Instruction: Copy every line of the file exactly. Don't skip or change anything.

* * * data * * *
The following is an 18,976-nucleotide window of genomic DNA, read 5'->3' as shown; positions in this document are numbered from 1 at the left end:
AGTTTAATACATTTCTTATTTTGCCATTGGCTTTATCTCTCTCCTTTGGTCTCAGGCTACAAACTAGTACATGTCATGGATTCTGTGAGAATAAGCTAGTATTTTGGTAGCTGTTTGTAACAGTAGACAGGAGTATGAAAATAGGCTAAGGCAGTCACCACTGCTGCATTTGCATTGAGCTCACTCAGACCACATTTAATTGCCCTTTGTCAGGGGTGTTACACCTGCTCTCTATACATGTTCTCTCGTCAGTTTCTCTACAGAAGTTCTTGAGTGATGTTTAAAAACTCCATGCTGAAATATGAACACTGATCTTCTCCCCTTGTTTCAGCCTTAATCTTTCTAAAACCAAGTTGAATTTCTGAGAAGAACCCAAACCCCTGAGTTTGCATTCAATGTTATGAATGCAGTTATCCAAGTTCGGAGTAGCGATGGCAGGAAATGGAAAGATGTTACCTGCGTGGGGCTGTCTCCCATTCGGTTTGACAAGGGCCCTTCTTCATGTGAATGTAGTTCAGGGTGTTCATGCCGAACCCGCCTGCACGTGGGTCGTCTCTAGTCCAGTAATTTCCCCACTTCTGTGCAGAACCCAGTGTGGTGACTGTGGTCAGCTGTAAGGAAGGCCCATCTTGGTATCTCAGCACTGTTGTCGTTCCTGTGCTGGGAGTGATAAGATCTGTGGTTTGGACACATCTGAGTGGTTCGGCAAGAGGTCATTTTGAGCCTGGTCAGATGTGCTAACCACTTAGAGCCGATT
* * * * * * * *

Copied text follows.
The following is an 18,976-nucleotide window of genomic DNA, read 5'->3' as shown; positions in this document are numbered from 1 at the left end:
AGTTTAATACATTTCTTATTTTGCCATTGGCTTTATCTCTCTCCTTTGGTCTCAGGCTACAAACTAGTACATGTCATGGATTCTGTGAGAATAAGCTAGTATTTTGGTAGCTGTTTGTAACAGTAGACAGGAGTATGAAAATAGGCTAAGGCAGTCACCACTGCTGCATTTGCATTGAGCTCACTCAGACCACATTTAATTGCCCTTTGTCAGGGGTGTTACACCTGCTCTCTATACATGTTCTCTCGTCAGTTTCTCTACAGAAGTTCTTGAGTGATGTTTAAAAACTCCATGCTGAAATATGAACACTGATCTTCTCCCCTTGTTTCAGCCTTAATCTTTCTAAAACCAAGTTGAATTTCTGAGAAGAACCCAAACCCCTGAGTTTGCATTCAATGTTATGAATGCAGTTATCCAAGTTCGGAGTAGCGATGGCAGGAAATGGAAAGATGTTACCTGCGTGGGGCTGTCTCCCATTCGGTTTGACAAGGGCCCTTCTTCATGTGAATGTAGTTCAGGGTGTTCATGCCGAACCCGCCTGCACGTGGGTCGTCTCTAGTCCAGTAATTTCCCCACTTCTGTGCAGAACCCAGTGTGGTGACTGTGGTCAGCTGTAAGGAAGGCCCATCTTGGTATCTCAGCACTGTTGTCGTTCCTGTGCTGGGAGTGATAAGATCTGTGGTTTGGACACATCTGAGTGGTTCGGCAAGAGGTCATTTTGAGCCTGGTCAGATGTGCTAACCACTTAGAGCCGATT